Tag Archives: sustainability

Choices and Farming

Life’s about choices. As we have advanced as a culture, we have created more choices in nearly every aspect of life. When I was planning my wedding, I remember being in awe about all of these choices being thrown at me. Sometimes it felt like I was on the bottom of a big pile just trying to get out from under it one decision at a time. Some people thrive in that situation. For me, I just wanted to marry my husband and not worry about whether we’d have wine on each table or serve it from the bar.

That’s not to say that choices are not important. Certainly there are those that are indeed more important than others – like my decision to say “yes” to my husband when he asked me. Or even perhaps my choice to ask him, had I thought of that.

To me, this ongoing debate about how farmers should farm is much like this type of scenario. There are many choices we have to make – like what color or brand of equipment we choose, which isn’t as important as whether we will be buying a no-till corn planter or something else that makes sense for our farm.

As I’ve been vocal in the debate about labeling or as I see it, stigmatizing, food produced with GMO crops, people have asked why speak up? Reporters seem to always want a simple answer – which happened in this Christian Science Monitor article, which I was happy to be a part of but left me a bit disappointed in its finished form. The journalist reasoned that my main concern about stigmatizing GMOs was because I was afraid it would raise the feed expense for the cows and thus, my boys wouldn’t have the chance to carry on our farming tradition. While this is a small part of my concern, there’s way more to it.

Let’s face it. Right around one percent of Americans are primary farm operators, or about one farmer for every 99 people. One expert and 99 back seat drivers give or take. That’s a pretty big bus that farmer’s driving. To some extent, the farmer can listen to passengers and go slower or faster, turn the A/C or heat on or off, provide more cushion on the seats or not; but at some point, the bus has to safely arrive at it’s destination – avoiding pot holes, ice, ditches, oncoming traffic, etc. More importantly, the driver (the farmer) has to make the best decision possible for protecting those passengers, getting them safely from here to there while keeping the bus in good condition for future trips. Sure, there may be other buses passengers can choose – but there won’t be as many without preserving options – either through legislation or the market.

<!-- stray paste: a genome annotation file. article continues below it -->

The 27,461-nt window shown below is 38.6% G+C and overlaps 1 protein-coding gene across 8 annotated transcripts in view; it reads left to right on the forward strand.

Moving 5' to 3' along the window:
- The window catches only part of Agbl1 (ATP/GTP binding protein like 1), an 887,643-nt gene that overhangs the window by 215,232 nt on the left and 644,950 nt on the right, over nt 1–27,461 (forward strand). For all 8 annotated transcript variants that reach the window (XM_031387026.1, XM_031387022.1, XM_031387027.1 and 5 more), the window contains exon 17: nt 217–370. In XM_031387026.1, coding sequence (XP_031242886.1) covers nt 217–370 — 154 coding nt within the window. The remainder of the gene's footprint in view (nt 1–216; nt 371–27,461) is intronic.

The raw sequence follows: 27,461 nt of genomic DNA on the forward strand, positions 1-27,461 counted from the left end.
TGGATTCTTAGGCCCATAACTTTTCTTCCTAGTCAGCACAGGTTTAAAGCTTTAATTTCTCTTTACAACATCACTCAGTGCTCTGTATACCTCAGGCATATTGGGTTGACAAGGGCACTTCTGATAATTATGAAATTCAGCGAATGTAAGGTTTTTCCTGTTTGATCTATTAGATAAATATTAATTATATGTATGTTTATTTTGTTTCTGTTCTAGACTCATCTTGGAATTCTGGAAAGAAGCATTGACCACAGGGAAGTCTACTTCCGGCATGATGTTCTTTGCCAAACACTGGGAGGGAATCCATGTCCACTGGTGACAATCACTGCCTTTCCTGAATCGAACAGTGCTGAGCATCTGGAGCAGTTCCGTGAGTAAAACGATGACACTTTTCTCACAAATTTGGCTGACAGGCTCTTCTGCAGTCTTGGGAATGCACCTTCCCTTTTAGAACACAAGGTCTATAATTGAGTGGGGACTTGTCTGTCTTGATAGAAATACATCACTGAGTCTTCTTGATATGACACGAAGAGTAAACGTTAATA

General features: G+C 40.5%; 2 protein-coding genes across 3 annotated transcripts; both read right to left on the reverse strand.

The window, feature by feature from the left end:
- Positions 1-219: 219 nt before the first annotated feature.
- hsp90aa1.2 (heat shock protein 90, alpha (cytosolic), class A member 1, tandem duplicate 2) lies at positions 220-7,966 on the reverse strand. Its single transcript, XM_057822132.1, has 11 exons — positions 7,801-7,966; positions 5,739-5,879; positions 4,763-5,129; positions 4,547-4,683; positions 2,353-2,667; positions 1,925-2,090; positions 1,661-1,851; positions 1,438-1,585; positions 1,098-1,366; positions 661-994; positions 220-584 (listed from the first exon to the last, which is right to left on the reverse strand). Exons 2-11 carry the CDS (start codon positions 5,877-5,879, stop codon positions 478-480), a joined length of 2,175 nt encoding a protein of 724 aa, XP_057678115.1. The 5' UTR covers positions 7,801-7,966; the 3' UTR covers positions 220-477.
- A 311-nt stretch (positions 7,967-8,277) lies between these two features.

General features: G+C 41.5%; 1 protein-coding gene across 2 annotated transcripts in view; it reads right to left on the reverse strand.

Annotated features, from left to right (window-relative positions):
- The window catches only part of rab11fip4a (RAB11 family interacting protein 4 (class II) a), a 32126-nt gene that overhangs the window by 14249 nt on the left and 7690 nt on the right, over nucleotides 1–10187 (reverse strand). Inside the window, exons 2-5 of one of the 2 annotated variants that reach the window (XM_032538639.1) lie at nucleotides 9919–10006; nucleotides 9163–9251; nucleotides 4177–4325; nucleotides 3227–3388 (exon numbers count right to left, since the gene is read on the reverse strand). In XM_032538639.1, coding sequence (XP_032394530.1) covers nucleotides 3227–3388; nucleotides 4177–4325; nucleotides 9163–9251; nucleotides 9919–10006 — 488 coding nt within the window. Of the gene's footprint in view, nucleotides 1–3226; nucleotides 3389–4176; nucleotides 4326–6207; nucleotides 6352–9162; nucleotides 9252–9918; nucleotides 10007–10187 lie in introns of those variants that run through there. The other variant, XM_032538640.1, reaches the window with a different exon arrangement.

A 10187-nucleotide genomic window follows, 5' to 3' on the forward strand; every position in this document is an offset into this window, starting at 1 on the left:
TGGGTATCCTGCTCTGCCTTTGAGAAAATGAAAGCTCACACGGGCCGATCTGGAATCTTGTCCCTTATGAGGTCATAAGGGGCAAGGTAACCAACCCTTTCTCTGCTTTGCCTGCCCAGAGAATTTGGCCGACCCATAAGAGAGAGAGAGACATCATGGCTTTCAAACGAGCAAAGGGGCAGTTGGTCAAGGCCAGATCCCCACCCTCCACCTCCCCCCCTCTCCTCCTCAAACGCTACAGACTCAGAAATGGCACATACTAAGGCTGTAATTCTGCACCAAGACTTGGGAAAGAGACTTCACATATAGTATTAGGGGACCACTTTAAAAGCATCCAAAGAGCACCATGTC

Back to choices as a farmer and figuring out the best way to make the best use of our resources while preserving the farm for the next farmer to come along: Choices ensure sustainability.

Choices ensure sustainability.

We face a constantly changing landscape as farmers, with new challenges and opportunities appearing nearly every day. No doubt my sons, or the next farmers here, will face the same. In order to keep up, adjust or take advantage, the ability to make choices that the market will accept and that regulation will not deny will be key to ensuring sustainability.

So yes, preserving the next generation’s chance to farm is about concern for the cost of feed for the cows – both economically and environmentally, but it’s also about so much more than that.

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Dairy farming: More than just milk

A few months back I was lucky enough to attend a conference put on by The Economist Events called the Innovation Forum. Yes, the magazine The Economist. I was there with the incredible honor of representing the Innovation Center for U.S. Dairy. You may wonder why something so traditional such as the dairy industry was present at this conference, well I’ll get to that in a minute, but first: sustainability.

To me, sustainability is a three-legged stool, a milking stool, if you will. One leg is environmental, one is social, and the third is economic. To be sustainable and ensure a going concern for future generations, you need all three legs in tact. I’ve recently touched upon economic sustainability; here we’ll talk environment and economic to some degree.

I saw this tweet the other day, which rewarded me for my procrastination with this post. The story of how the dairy industry has improved its environmental impact over the past several decades is inspiring. Unfortunately, many are unaware of the steps taken by dairy farmers to reduce, reuse, and recycle.

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Jeff Simmons is President of Elanco.

Some dairy farmers go above and beyond the rest of us. Yankee ingenuity was born on a farm, and it’s still alive and well today on a place located in the northwest corner of Connecticut, the Freund’s dairy farm and Cow Pots. A CowPot is a biodegradable nutrient-rich planter that is made from cow manure, after it has been run through a methane digester. Recently, the Freunds were awarded with a Sustainability Award from the Innovation Center for U.S. Dairy to recognize their innovative efforts in this area.

Amanda Freund graciously took a few minutes out of her busy day to do a quick Q&A with

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Amanda Freund

me:

How did the idea of CowPots come about?

This far-fetched idea of making a pot from poop has evolved into a successful business due to 3 very important factors:

1.     Our farming family collaborated with neighbor farmers to develop the Canaan Valley Agricultural Cooperative. The farmer members meet annually with the specific purpose of working and brainstorming together to manage the manure collectively produced on our farms. Amongst the farmers that attend, there are over 4000 cows represented, which equates to a lot of manure! These cooperative gatherings also include agents and professionals from CT Department of Agriculture, CT Department of Energy and Environmental Protection, UConn Extension, USDA Farm Service Agency and Natural Resource Conservation Service. Using this network of people and services has been critical from the very beginning of introducing the idea to developing and branding the end product.